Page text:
Jaguar dealers returned to their place atop customer satisfaction rankings released today by the market research company J.D. Power and Associates, while Asian brands continued to be at the bottom.
The study, completed annually for 22 years, bases U.S. customer satisfaction on five elements: dealership facility, salesperson, paperwork and finance process, delivery process and vehicle price.
Hummer, Lexus, Cadillac and Mercedes-Benz rounded out the top five brands in the study. Mazda, Dodge, Jeep, Nissan and Mitsubishi ranked last.
Jaguar has ranked No. 1 for four of the past five years but fell to third last year, behind Lexus and Hummer. Jaguar improved in all five study elements, posting especially strong results in delivery, finance paperwork and price.
The automakers dealers excel in explaining vehicle features and in the condition of the vehicle upon delivery, and customers appreciate the good value of the XF sedan, said Tom Gauer, J.D. Powers director of automotive retail research.
The XF starts at $49,975, including destination.
Jaguar also has taken first place for the past two years in J.D. Powers Customer Service Index, released in July.
Nearly three-fourths of Asian brands scored below the industry-average customer satisfaction score. In contrast, Asian brands made up the top 10 of Consumer Reports list of predicted-reliable 2009 vehicles and are gaining market share over Detroit 3 vehicles.
Buyers of Asian brands often place more emphasis on product quality and less on the treatment and dealership atmosphere expected by buyers of luxury brands, which consistently outperform other brands in the customer satisfaction study, Gauer said.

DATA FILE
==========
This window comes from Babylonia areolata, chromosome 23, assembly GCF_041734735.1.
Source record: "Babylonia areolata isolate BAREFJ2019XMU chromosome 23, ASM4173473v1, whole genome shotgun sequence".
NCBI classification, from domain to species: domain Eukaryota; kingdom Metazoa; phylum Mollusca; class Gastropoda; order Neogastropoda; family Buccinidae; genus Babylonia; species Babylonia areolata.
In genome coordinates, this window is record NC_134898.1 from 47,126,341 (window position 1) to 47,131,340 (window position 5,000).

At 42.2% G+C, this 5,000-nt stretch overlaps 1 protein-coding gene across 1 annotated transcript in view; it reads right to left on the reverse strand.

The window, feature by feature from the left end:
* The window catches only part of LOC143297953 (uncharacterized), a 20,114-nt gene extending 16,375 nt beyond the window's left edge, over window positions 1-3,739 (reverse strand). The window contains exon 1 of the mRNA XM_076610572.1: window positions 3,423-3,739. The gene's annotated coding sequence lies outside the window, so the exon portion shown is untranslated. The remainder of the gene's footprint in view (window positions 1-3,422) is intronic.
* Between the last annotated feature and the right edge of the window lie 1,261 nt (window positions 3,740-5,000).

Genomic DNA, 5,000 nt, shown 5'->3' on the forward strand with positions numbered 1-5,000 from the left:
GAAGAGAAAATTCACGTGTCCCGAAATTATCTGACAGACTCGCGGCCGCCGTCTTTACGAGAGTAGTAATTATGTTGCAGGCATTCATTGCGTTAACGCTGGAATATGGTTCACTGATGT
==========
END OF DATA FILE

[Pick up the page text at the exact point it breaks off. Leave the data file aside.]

The Asian import buyer generally has a higher education level, is more affluent, is generally younger, Gauer said. When you look at those types of people, they tend to be more critical in their evaluation.
In addition, the Asian brands smaller number of dealerships means those automakers serve more customers than the average domestic dealership does and may be less able to focus on customer service, Gauer said.
Customer satisfaction industrywide rose for the third straight year, the study found. The improvement stemmed mostly from better dealership facilities and a smooth, informative delivery processes.
The study surveyed nearly 36,000 consumers who bought or leased a new vehicle in May. J.D. Power said customers who indicate a sour sales experience are three times less likely to go to the dealership for vehicle service and tell an average of six people to avoid that store.